While a substantial majority of the slabs in my father’s 45 stash are songs I know at least a little bit, there are several that are completely unfamiliar. I’d venture that a few are likely unknown to very many folks today, either. Here are four that didn’t come close to scoring big nationally–only one of them even sniffed the Hot 100. That doesn’t mean there’s nothing to say, though.
Ralph Marterie and his Orchestra, “All That Oil in Texas”
Marterie was a big band conductor, born in Italy but living most of his life in the States. This is from 1954, so I can’t tell for certain that it didn’t chart, though I’m not finding it in any mentions of his band’s work. To my ears, the music isn’t that far off from what Bill Haley was doing.
Why is it here? I have a theory. My father’s maternal grandfather bought a plot of land not far from Lubbock, TX way long ago–probably in the latter years of the 19th century. It stayed in the family until maybe 15-20 years ago, split among around a dozen heirs. Oil companies drilled on it for several decades, to no avail. It wouldn’t surprise me if the title just happened to catch Dad’s eye in the record store one day.
Two other notes:
–the flip side is the band’s take on the March from Prokofiev’s The Love for Three Oranges;
–the disk is notably heavier than the typical 45 made a few years later.
Jerry Lee Lewis, “Cold Cold Heart”
I’m not wholly certain that this cover of the Hank Williams classic is actually the A-side; Discogs lists the other song, “It Wouldn’t Happen with Me,” first more frequently. The latter has more of that Jerry Lee bravado you expect, comparing himself favorably to Elvis, Jackie Wilson, and Fabian, but I can understand why neither song charted.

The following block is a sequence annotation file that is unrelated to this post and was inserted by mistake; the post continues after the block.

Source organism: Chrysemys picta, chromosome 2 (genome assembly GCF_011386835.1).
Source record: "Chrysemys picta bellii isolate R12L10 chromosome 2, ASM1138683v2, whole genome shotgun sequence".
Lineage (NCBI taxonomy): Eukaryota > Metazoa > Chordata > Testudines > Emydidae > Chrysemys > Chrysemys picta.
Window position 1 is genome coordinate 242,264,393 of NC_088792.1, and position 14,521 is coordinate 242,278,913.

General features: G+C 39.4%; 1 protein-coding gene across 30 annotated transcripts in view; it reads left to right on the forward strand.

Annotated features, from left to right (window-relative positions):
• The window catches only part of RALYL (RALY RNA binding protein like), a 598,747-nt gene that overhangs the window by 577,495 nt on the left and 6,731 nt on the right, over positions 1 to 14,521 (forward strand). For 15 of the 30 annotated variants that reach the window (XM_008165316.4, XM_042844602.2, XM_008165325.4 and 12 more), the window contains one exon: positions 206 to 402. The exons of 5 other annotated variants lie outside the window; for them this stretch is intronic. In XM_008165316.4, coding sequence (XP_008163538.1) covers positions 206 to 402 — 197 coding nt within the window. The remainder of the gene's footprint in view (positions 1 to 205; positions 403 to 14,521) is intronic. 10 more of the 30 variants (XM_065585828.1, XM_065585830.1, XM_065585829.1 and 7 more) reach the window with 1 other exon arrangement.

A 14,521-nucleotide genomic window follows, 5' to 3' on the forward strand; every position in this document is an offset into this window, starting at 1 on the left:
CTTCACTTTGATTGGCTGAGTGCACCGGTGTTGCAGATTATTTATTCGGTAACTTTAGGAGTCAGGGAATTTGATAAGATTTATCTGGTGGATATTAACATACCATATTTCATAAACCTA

While we were living in Stanford in the early 70s, Lewis made an appearance at a tiny theater in Crab Orchard, another small town tucked away in a corner of the county. Dad always regretted not driving down the road fifteen minutes to check out the Killer (Lewis receives mention in the linked article).
The Grandison Singers, “Little Liza”
There’s very little out there about the Grandison Singers. Depending on where you look, they’re either a trio or a quartet, originally a Black gospel group. This is the standard better known as “Little Liza Jane,” and it’s pretty rousing, decidedly informed by the group’s gospel roots (unfortunately, I can’t find anything from the Grandisons on YouTube). The flip is “Grandison Twist,” an attempt to cash in on the dance craze of the day (the single appears to be from 1962). It’s not bad at all, name-checking “Roll Over Beethoven,” “Long Tall Sally,” “Sweet Little Sixteen,” and “Willie and the Hand Jive.” I want to know more about what happened to the folks in the group; based on this single, I’d like to hear more of their music, too.
Dr. Feelgood and the Interns, “Doctor Feel-Good”
Willie Lee Perryman was better known as Piano Red, with a career that began in the 30s; that linked Wikipedia page indicates he had a couple of songs make the national R&B charts in the 50s. Somewhere along the way Perryman also acquired the moniker Dr. Feelgood. He and his band reached #66 in June 1962 with this song, which one might consider to be in the vein of “Baby Got Back” (the opening lines are “Hey all of you women, now don’t come around unless you weigh around four hundred pounds”). As with the others featured today, I’m really curious how this wound up in Dad’s collection.
The B-side is the original recorded version of “Mr. Moonlight,” later covered by the Fab Four.
One thought on “Dad’s 45s, Part 9: Obscurities”